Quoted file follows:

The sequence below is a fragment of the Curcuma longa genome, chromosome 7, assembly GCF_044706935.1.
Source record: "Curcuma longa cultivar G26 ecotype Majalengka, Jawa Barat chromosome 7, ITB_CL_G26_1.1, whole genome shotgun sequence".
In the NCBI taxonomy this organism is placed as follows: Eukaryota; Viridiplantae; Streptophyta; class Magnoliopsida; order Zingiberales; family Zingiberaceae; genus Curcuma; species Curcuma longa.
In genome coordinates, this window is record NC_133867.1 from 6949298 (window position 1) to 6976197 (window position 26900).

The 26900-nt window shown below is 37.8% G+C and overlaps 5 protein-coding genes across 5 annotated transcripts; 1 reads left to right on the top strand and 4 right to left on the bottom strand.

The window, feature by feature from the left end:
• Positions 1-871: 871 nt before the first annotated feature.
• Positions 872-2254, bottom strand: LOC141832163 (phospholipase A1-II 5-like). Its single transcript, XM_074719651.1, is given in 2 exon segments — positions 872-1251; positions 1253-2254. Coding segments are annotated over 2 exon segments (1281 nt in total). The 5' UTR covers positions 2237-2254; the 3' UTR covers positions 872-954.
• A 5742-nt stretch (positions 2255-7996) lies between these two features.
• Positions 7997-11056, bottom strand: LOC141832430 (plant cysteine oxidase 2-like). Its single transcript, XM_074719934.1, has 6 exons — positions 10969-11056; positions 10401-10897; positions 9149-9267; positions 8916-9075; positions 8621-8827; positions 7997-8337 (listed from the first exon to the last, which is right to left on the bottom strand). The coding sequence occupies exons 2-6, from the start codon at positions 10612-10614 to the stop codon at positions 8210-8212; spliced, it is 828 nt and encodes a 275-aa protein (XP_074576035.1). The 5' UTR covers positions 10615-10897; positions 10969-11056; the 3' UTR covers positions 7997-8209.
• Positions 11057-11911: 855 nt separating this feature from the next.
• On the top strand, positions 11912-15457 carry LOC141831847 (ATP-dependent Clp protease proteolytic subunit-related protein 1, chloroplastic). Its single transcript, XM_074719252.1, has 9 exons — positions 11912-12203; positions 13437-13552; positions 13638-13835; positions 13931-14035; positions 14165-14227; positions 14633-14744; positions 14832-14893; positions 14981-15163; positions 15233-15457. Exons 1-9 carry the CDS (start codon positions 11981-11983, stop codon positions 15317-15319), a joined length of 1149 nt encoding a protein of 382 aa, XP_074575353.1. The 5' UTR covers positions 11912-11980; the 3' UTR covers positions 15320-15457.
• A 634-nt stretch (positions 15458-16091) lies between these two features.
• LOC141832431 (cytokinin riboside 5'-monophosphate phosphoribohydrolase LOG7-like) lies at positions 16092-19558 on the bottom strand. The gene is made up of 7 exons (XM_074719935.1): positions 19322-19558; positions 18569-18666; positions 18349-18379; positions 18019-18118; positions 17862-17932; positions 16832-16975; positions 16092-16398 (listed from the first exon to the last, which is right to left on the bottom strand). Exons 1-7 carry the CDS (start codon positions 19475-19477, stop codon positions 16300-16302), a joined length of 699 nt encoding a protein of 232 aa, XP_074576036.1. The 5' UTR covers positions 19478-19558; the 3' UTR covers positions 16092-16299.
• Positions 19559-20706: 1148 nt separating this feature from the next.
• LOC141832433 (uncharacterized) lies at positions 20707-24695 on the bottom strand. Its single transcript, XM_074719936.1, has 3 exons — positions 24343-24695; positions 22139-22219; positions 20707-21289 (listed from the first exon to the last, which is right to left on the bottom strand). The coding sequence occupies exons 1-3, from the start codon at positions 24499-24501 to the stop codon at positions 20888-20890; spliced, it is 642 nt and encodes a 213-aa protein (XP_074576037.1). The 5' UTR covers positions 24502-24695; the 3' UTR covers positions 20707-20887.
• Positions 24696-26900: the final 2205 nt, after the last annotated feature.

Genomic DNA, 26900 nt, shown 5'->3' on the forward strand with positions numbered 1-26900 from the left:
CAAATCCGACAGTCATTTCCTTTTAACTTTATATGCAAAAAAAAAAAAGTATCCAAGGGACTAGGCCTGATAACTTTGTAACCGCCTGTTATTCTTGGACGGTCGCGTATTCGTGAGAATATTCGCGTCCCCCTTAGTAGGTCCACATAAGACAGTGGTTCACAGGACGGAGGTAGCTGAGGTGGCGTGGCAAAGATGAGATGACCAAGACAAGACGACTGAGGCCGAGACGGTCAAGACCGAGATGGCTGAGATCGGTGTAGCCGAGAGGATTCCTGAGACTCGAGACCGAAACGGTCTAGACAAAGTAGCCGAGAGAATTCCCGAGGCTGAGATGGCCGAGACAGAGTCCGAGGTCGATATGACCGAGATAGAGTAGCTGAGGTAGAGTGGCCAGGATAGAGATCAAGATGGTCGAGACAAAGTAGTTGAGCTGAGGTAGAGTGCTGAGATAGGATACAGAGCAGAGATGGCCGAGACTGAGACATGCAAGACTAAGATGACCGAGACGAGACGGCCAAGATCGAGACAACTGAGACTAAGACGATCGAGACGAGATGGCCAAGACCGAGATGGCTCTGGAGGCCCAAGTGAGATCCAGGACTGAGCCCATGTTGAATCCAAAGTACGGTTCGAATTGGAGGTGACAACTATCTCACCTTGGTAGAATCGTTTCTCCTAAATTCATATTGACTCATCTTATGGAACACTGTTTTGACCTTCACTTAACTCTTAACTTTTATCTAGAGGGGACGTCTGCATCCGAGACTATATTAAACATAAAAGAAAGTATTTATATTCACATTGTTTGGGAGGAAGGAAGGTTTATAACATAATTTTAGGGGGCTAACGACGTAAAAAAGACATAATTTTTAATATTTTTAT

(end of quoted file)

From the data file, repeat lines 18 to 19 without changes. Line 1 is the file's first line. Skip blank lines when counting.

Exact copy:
Genomic DNA, 26900 nt, shown 5'->3' on the forward strand with positions numbered 1-26900 from the left:
CAAATCCGACAGTCATTTCCTTTTAACTTTATATGCAAAAAAAAAAAAGTATCCAAGGGACTAGGCCTGATAACTTTGTAACCGCCTGTTATTCTTGGACGGTCGCGTATTCGTGAGAATATTCGCGTCCCCCTTAGTAGGTCCACATAAGACAGTGGTTCACAGGACGGAGGTAGCTGAGGTGGCGTGGCAAAGATGAGATGACCAAGACAAGACGACTGAGGCCGAGACGGTCAAGACCGAGATGGCTGAGATCGGTGTAGCCGAGAGGATTCCTGAGACTCGAGACCGAAACGGTCTAGACAAAGTAGCCGAGAGAATTCCCGAGGCTGAGATGGCCGAGACAGAGTCCGAGGTCGATATGACCGAGATAGAGTAGCTGAGGTAGAGTGGCCAGGATAGAGATCAAGATGGTCGAGACAAAGTAGTTGAGCTGAGGTAGAGTGCTGAGATAGGATACAGAGCAGAGATGGCCGAGACTGAGACATGCAAGACTAAGATGACCGAGACGAGACGGCCAAGATCGAGACAACTGAGACTAAGACGATCGAGACGAGATGGCCAAGACCGAGATGGCTCTGGAGGCCCAAGTGAGATCCAGGACTGAGCCCATGTTGAATCCAAAGTACGGTTCGAATTGGAGGTGACAACTATCTCACCTTGGTAGAATCGTTTCTCCTAAATTCATATTGACTCATCTTATGGAACACTGTTTTGACCTTCACTTAACTCTTAACTTTTATCTAGAGGGGACGTCTGCATCCGAGACTATATTAAACATAAAAGAAAGTATTTATATTCACATTGTTTGGGAGGAAGGAAGGTTTATAACATAATTTTAGGGGGCTAACGACGTAAAAAAGACATAATTTTTAATATTTTTAT